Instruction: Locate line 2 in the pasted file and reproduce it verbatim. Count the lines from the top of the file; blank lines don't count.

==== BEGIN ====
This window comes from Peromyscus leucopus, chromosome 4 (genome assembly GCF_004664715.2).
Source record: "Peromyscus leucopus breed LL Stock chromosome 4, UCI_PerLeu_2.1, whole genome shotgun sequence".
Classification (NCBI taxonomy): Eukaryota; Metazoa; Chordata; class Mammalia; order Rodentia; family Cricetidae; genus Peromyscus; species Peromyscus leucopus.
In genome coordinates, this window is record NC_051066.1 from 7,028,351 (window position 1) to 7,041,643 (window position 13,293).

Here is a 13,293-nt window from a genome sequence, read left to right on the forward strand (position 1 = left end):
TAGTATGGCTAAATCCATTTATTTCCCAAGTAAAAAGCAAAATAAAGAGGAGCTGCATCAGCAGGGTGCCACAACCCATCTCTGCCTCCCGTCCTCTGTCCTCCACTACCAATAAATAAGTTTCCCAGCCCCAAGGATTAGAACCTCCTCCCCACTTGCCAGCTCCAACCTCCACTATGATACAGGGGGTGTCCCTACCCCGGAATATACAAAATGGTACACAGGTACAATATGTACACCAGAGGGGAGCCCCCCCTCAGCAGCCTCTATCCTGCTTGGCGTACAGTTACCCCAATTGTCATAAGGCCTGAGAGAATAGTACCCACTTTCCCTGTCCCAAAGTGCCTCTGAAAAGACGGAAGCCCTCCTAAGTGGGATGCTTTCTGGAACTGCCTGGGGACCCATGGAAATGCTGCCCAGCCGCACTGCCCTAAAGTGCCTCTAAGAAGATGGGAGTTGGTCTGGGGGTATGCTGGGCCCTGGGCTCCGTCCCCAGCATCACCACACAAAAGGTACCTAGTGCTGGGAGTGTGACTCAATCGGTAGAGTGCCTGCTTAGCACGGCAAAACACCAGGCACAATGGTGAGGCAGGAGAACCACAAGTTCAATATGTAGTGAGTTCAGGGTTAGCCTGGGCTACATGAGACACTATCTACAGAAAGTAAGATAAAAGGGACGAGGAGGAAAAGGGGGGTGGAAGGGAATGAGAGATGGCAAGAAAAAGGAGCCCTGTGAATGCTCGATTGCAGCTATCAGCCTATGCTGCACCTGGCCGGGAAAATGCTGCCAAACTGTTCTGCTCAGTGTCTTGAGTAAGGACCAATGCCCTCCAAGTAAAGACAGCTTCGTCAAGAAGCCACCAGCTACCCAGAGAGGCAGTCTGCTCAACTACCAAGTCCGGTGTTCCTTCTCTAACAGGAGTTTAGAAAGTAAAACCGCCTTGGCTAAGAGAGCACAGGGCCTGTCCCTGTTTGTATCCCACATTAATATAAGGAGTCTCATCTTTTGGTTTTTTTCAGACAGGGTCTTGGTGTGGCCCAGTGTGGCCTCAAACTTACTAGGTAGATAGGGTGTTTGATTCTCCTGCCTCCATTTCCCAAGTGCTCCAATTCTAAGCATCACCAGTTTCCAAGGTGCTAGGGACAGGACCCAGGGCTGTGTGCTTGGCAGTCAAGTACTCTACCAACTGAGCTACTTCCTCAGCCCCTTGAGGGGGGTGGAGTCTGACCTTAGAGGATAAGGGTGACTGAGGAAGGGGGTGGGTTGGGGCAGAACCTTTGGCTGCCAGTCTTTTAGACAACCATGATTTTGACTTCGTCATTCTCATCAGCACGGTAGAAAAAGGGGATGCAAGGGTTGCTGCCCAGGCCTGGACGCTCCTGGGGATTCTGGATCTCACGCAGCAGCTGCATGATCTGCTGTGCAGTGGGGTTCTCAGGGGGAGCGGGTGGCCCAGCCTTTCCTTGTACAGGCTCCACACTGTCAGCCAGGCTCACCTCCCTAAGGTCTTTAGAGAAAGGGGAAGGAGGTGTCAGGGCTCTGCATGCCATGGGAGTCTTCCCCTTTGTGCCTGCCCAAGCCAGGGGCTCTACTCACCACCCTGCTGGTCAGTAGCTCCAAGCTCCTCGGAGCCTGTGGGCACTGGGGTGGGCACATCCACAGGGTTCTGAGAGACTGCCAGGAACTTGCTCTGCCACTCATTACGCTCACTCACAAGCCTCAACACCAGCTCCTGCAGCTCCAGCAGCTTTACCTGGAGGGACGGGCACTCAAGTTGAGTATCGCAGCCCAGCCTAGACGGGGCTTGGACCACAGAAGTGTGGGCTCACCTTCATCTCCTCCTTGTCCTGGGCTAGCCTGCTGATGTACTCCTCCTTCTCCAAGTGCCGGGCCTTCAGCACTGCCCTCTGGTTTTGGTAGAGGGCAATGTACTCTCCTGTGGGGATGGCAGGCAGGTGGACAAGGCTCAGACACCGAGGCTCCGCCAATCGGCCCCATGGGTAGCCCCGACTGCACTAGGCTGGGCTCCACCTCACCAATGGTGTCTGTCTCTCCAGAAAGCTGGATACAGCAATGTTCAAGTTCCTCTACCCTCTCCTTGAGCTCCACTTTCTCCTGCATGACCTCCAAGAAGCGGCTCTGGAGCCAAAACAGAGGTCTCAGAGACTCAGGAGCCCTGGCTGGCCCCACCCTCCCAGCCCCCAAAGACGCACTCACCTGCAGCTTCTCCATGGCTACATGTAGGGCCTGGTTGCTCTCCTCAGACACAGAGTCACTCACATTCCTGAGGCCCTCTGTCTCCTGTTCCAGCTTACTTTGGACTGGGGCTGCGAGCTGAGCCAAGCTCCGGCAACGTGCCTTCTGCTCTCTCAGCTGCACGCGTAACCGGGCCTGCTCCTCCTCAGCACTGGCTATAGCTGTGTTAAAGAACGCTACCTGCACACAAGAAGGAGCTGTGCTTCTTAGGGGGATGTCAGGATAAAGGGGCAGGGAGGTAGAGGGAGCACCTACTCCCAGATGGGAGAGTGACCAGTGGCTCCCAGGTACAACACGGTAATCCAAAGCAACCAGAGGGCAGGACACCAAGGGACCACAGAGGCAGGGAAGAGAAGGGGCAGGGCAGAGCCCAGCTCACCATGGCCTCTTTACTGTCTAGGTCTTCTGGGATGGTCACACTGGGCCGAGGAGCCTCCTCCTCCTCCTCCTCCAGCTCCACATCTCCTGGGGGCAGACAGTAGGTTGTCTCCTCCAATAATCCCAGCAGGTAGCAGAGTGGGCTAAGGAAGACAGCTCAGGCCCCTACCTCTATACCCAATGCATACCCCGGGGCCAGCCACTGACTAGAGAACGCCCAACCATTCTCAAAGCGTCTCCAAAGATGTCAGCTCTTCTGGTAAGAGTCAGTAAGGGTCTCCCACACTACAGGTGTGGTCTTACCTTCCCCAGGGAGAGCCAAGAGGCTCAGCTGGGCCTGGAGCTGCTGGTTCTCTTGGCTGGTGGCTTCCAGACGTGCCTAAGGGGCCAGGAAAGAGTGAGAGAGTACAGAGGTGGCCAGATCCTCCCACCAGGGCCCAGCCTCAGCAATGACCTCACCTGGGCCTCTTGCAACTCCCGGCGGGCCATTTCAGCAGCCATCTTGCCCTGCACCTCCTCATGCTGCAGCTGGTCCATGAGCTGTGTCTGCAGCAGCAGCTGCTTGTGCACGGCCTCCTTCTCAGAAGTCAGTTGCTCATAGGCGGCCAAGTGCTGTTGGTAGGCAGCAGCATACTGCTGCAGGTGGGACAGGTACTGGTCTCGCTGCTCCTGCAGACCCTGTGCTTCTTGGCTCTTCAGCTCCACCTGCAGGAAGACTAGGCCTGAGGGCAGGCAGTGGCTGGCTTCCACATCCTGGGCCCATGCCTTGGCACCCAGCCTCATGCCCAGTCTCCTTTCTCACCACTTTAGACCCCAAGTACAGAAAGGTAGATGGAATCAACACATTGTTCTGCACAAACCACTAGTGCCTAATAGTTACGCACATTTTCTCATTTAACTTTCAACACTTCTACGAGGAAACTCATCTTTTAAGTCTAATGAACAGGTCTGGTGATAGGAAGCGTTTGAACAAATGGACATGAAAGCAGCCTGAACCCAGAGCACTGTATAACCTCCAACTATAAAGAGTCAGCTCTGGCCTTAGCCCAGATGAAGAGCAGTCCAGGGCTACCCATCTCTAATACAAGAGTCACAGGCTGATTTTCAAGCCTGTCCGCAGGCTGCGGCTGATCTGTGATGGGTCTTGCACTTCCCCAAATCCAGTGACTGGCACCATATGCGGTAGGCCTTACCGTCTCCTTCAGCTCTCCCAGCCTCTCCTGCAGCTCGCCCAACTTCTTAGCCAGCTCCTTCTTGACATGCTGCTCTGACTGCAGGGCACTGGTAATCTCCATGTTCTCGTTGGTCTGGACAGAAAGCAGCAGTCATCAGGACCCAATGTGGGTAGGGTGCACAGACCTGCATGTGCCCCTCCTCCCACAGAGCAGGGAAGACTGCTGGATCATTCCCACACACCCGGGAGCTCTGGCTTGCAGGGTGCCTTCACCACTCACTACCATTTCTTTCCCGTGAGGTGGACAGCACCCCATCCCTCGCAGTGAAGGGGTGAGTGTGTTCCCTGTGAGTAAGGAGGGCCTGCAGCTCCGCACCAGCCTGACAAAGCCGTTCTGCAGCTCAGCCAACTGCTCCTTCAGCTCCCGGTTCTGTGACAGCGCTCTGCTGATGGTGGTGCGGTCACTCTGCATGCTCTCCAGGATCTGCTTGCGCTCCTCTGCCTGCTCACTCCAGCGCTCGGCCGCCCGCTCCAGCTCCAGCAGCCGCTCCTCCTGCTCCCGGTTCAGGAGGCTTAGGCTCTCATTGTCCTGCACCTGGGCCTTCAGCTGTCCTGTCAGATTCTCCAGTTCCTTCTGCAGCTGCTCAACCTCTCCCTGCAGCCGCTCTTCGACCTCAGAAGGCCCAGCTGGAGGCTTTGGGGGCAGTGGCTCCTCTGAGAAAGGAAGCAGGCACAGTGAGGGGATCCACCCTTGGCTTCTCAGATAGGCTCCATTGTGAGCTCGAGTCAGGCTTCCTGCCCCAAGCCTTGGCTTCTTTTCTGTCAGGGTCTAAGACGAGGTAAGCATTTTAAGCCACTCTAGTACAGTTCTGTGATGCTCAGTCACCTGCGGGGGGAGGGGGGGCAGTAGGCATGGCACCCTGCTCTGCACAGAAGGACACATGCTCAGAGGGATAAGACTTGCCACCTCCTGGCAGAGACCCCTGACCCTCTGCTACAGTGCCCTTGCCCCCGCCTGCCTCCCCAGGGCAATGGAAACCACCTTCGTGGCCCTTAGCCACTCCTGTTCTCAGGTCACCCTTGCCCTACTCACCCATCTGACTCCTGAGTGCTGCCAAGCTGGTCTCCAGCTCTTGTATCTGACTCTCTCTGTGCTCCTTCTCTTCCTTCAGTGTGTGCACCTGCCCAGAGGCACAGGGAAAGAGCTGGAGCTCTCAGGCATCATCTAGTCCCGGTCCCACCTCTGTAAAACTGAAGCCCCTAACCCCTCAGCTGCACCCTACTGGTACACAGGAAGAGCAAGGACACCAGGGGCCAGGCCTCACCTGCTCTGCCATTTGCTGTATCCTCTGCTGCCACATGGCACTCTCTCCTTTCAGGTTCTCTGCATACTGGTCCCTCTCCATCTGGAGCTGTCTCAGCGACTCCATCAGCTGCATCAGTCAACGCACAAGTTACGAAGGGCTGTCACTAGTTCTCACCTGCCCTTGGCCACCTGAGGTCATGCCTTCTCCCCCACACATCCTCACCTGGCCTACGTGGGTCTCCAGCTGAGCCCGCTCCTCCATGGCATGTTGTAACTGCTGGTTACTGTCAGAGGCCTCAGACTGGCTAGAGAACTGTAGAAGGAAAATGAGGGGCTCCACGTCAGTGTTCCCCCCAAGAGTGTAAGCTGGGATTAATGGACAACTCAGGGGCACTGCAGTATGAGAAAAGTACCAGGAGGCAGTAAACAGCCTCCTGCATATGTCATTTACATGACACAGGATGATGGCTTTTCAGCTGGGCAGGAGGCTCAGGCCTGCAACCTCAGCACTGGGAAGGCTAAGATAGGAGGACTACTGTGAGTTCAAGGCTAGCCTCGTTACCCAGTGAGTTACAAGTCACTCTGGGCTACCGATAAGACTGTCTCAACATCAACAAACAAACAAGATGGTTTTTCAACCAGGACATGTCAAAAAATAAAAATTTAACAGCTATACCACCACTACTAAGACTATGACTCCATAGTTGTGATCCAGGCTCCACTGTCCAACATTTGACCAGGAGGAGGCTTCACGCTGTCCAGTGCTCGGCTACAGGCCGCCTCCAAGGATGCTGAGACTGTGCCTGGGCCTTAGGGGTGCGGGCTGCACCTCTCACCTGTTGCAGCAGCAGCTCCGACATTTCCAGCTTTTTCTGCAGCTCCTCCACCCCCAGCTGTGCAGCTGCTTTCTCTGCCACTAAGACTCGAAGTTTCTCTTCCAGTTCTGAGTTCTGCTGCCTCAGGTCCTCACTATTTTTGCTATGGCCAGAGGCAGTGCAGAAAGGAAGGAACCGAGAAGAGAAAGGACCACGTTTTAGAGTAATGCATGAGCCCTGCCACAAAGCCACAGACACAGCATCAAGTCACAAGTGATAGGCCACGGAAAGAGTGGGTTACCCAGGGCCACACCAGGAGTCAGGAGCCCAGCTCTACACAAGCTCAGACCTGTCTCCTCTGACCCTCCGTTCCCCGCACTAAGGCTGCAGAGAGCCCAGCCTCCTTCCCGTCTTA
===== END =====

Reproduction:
Source record: "Peromyscus leucopus breed LL Stock chromosome 4, UCI_PerLeu_2.1, whole genome shotgun sequence".